A Better Understanding of Coral Reef Ecosystems

Pelagic predators such as these barracuda, Sphyraena qenie, are part of the coral reef ecosystem in the U.S. Line Islands (NOAA Photo by Kevin Lino).
A team of scientists have embarked from Hawai'i on a three-month survey of coral reef ecosystems at Johnston Atoll, the U.S. Phoenix Islands, the islands of American Samoa, and the U.S. Line Islands in the tropical Pacific Ocean. The overarching objective is to better understand the coral reef ecosystems of these areas, many of which are seldom explored. The research expedition is part of a regular monitoring program, conducted by the Coral Reef Ecosystem Division (CRED), headquartered in Honolulu, Hawai'i. The expedition is supported by NOAA's Coral Reef Conservation Program and involves extensive cooperation among NOAA scientists and research partners, including the University of Hawaii Joint Institute for Marine and Atmospheric Research (JIMAR), the U.S. Fish and Wildlife Service, San Diego State University, and the Papahānaumaokuākea Marine National Monument.

The research expedition will be carried out from February 27 to May 24, 2012 aboard the NOAA ship Hi'ialakai. Under the leadership of Chief Scientists Dr. Jill Zamzow, Dr. Bernardo Vargas-Angél, and Jamison Gove, a diverse team of researchers will be conducting multidisciplinary coral reef ecosystem surveys, assessing the status of fishes, corals, algae, marine invertebrates, and the oceanographic conditions in which these organisms exist. The scientific data collected during the three-month research expedition will enable informed and effective implementation of ecosystem-based management and conservation strategies for coral reef ecosystems, helping to ensure their protection for generations to come.

Friday, March 5, 2010

Sighting the rare Guitarfish

by Marie Ferguson

A Shovelnose Guitarfish (photograph courtesy of www.Elasmodiver.com)
A few days ago, while conducting a fish REA (Rapid Ecological Assessment) survey my dive buddy, Rusty Brainard, and I enjoyed a rare sighting of a Rhynchobatus djiddensis, Whitespotted Guitarfish, along the northwest side of Tutuila. The guitarfish was spotted while conducting a deep SPC (Stationary Point Count) survey, at approximately 70 feet. We had just completed our final SPC and were on our way to the surface for our safety stop when the 4 foot long guitarfish swam by us with a remora (‘shark sucker’) attached to its underside. Up until this point, a Whitespotted Guitarfish has never been observed or recorded by our research team in American Samoa or other locations during the many thousands of surveys we have conducted across the Pacific Islands over the past decade.

Rhynchobatus djiddensis belongs to the Rhinobatidae or Guitarfish family. It is unique in that it resembles a cross between a shark and a ray with the anterior or front half of its body looking like a ray while the posterior or rear half looking like a shark. Like other rays, guitarfish have small mouths with teeth that are flat and pavement-like and generally prey on crabs, cephalopods and small fishes. Most guitarfish species have been known to occur on continental shelves or insular shelves of large islands in roughly 2 to 50 meters of water depth. Due to the variation over its range, this type of guitarfish has been divided into approximately 5 to 6 species. Little is known about the biology of this species, however data collected has suggested that it does have a low fecundity and very slow growth rate.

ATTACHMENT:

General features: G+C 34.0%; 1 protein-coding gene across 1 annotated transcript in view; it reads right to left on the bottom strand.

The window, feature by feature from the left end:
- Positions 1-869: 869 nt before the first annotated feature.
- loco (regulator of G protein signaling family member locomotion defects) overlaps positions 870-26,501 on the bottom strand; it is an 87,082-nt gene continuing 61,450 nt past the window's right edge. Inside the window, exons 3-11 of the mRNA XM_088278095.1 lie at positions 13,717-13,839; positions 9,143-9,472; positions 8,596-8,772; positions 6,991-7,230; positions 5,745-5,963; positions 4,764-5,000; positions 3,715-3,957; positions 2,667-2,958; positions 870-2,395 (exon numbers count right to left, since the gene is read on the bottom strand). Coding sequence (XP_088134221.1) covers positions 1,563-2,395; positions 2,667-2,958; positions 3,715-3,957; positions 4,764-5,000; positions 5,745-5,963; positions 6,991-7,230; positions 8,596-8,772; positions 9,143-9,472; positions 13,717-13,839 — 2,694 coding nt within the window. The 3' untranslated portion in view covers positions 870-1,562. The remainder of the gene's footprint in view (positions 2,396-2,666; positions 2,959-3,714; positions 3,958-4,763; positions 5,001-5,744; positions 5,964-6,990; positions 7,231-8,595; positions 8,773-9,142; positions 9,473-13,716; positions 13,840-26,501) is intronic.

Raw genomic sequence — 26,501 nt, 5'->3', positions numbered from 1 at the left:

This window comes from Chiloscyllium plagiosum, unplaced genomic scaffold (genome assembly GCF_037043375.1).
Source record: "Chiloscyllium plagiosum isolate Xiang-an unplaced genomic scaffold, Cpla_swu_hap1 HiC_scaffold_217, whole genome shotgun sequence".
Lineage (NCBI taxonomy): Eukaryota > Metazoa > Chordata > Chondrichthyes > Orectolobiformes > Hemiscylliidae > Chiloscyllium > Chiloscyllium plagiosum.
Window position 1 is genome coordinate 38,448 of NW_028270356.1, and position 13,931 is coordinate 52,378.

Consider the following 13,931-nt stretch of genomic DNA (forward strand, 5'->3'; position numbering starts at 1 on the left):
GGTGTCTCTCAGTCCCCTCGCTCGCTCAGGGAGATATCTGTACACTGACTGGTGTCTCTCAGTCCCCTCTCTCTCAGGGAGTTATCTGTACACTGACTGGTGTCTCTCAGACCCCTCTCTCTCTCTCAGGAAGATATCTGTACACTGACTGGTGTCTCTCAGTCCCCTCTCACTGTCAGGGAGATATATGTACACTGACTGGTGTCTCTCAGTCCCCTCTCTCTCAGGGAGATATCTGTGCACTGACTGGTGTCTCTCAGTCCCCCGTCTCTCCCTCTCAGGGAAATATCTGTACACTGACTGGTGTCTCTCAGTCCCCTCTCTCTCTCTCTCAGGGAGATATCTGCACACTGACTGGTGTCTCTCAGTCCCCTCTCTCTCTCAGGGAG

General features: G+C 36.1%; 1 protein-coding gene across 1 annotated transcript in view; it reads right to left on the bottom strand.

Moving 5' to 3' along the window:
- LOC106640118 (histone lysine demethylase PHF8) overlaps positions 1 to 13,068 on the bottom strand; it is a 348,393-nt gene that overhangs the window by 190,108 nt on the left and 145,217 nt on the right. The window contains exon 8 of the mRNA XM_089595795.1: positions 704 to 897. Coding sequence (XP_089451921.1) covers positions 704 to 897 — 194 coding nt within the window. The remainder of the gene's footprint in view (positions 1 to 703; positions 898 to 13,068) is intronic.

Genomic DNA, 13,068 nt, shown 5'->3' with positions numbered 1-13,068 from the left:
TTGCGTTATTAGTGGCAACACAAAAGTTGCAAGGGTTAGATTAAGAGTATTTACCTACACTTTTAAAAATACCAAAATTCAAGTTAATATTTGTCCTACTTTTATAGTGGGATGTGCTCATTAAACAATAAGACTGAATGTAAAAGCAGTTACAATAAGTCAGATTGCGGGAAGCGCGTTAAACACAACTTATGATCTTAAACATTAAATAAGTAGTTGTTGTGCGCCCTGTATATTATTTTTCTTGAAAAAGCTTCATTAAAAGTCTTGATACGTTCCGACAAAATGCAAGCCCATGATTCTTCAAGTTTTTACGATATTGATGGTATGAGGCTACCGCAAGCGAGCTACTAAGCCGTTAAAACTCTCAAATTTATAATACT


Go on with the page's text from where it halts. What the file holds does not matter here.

According to the ICUN Red List of Threatened Species, the large size and nearshore areas that this species inhabits make it highly susceptible to gillnet and shallow-water trawl fishing. In several parts of the world, such as Tanzania, Rhynchobatus djiddensis is being exploited mainly for its fins and is being commercially fished in bottom-set gillnets. Data recorded has also shown that this species is caught as bycatch in prawn trawls. Other documented areas where this species of guitarfish is either fished intentionally or as bycatch include shores off of Kenya, Mozambique, East Africa and the Middle East in the Western Indian Ocean, many areas in which policing and regulatory enforcement is often limited. The ICUN Red List of Threatened Species has evaluated this species as ‘vulnerable’ due to the “commercially high value and growing demand for its fins, restricted nearshore habitat as well as its limiting life history characteristics”.

If you are out diving or snorkeling and see this elegant and fascinating creature, then make sure to grab a photo and relish in the moment of a rare sighting!

For more pictures of Guitarfish, check out Elasmodiver.com who kindly granted us use of the above photograph.


  1. wow,dis is mah first time seeing a real guitarfish...it looks like a stinging ray without a tail where the barbs r at.....i wish me and mah Samaoana High School marine science class can have a one day trip on your ship or around the island on those little boats.....easter fuifatu of Samoana High School....

  2. Wow, great picture! Why is it called a guitar fish? It doesn't look like a guitar to me. I mean, guitars don't swim in the ocean. This is the first time I've seen a guitar fish. Why are there spots? Why was the remora attached to it?
    Saylor, age 8.